I THINK my Dad would have been proud of me.

He loved music so much, my father did. It was a common thing to have a pianist at my father's birthdays. It was not just one pianist, sometimes there would be three or more. And there were times when pianists and violinists and other musicians would ham it up.

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My father had booklets printed with all his favorite songs. He would distribute them to all his guests who would gather around the living room and the terrace of their home. And people would sing and laugh and sing even more. The pianist would play non stop and everyone would raise their voices in unison and sing all the songs of their youth.

Most of the songs were from the 40' and 50's but there was a spattering of 60's. It was fun and it was invigorating. My father would be beside the piano and he would sing in his own version of "second" voice while his friends would belt out with gusto and nostalgia.

My father's birthday was never complete without his sessions. It was fun, invigorating and to a certain extent, healthy. My father's house was like a concert hall punctuated by "All The Things You Are, I'm in The Mood for Love, Strangers in The Night" and all those wonderful songs. But then he died and so did the music.

I wonder what has happened to that wide collection of songs that he had. It is common knowledge that he had this magnificent library of songs. I was so impressed with his collection because it was really extensive and deep. He just did not have the standard standards but he had rare and hard to find songs.

I just hope that the collection is still intact because those songs are a treasure for those who love music.

My father had a positive impact on me and the one thing that I inherited from him was his love for music. In my ipod are thousands of songs ranging from classical to Cuban, from cathedral to Celtic, to choruses to quartets, from rock to rock and roll, from 60's to 70's 80's and the 90's.

I have African tribal music, haunting Japanese bamboo flute melodies, Broadway, TV themes, soundtracks, OPM, crossover, jazz, dance, poetry, instrumentals, spiritual, world, new age and all those that come between. (Music has always been my sanctuary, my refuge.)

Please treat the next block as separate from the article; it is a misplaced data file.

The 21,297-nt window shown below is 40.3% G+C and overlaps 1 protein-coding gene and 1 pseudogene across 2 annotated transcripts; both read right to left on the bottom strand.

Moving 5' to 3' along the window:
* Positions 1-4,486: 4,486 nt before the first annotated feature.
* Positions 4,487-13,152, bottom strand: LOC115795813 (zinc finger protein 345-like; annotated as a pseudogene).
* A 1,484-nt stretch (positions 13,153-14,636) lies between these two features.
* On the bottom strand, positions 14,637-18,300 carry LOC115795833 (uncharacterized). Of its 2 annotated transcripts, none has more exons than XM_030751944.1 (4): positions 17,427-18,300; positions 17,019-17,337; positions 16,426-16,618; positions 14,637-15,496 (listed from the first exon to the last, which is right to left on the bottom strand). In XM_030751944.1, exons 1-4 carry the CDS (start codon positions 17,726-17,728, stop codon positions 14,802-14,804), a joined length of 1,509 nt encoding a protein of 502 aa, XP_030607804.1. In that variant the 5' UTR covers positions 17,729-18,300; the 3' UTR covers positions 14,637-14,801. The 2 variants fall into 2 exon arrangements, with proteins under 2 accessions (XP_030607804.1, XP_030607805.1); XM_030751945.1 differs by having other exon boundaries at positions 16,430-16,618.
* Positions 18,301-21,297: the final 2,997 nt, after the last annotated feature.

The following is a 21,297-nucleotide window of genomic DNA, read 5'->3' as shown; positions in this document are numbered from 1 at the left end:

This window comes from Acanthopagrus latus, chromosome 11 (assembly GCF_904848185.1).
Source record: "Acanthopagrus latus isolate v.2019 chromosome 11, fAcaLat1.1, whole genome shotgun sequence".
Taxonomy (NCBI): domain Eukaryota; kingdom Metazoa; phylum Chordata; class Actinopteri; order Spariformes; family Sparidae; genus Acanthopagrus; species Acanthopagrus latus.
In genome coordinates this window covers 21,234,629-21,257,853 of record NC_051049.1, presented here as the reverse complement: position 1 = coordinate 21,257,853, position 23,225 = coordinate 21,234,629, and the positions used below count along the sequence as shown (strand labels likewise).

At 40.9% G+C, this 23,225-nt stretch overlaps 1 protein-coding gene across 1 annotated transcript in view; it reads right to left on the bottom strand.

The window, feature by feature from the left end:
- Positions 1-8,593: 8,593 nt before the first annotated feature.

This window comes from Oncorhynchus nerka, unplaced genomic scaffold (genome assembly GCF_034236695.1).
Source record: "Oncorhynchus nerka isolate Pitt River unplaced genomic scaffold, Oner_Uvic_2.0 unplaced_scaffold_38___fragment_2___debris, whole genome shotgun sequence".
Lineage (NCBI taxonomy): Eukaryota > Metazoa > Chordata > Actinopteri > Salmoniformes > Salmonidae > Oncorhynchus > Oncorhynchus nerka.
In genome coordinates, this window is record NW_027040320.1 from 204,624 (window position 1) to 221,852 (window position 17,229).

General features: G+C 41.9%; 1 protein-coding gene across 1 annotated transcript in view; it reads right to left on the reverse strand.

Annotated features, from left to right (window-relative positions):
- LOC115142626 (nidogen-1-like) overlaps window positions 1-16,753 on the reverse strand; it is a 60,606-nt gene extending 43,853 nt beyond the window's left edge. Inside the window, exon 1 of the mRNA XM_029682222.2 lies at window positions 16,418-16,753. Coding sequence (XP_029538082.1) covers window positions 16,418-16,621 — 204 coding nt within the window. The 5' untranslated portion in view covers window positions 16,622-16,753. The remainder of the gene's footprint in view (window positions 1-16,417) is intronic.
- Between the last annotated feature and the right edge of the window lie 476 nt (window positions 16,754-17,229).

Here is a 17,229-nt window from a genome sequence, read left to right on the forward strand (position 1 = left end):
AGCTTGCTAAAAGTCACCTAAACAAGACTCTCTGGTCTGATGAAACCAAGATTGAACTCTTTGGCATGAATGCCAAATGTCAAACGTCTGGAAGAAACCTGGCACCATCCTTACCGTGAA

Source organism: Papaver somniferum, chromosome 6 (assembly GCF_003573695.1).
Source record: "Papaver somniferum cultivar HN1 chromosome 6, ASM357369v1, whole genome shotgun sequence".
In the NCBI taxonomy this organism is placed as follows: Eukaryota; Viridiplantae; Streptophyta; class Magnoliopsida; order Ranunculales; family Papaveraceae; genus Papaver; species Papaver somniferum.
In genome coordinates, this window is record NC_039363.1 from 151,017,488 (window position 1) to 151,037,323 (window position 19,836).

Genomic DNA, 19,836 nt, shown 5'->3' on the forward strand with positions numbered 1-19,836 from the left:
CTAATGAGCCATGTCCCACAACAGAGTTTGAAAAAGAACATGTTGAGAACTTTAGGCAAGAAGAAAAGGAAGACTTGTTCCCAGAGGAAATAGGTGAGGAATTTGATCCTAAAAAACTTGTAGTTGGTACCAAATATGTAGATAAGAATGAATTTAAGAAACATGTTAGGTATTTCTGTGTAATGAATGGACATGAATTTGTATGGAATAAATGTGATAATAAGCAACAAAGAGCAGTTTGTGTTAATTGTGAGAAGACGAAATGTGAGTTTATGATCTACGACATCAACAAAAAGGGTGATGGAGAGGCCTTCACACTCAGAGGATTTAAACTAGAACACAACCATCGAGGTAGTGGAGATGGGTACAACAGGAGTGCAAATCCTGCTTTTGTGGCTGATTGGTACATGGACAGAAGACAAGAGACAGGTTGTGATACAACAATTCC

And yet in my playlist of songs there are two lists that have the most number of songs. The first of course is the category I call The 70's for obvious reasons.

I have over a thousand songs from the 70's era. And for obvious reasons after all that was the decade that I grew up in. I have spent a small fortune collecting CDs from that era but what can I do? I love music.

And the second playlist that consists of hundreds of songs is what I call the Oh Yeah list. All the songs in that list are standards. And my dad would be proud of me because I have collected quite a number of songs from that those times. The 40's and 50's were a wonderful time for songs.

There were a lot of talented singers at that time. Jo Stafford is a favorite. And of course Frank Sinatra and Bing Crosby. I have spent also quite a fortune collecting songs from those times. Sometimes when I have time in my hands I scour the Net looking for CDs of that era and sound. I love the music of the 40's and the 50's like I love the music of my youth.

I do not know why I do. I love I'll Never Smile Again, Smoke Gets In Your Eyes, I'll Be Seeing You, Dear Heart, Praise the Lord and Pass the Ammunition ( yes there is such a song!), Till, Where or When, As Time Goes by, Opl Cape Cod, The Candy Man, Embraceable You, Come Fly With Me, Don't Fence Me in and many more.

And I have to thank my father for introducing me to those songs. I grew up listening to his songs and I have carried those songs with me. I think that if my father could see my collection he would probably be proud that I have such a library. My father taught me a lot of things and his music will be something that I shall be thankful for.

Sometimes when I listen to the songs I see my father. I see him standing beside the piano and singing his heart out.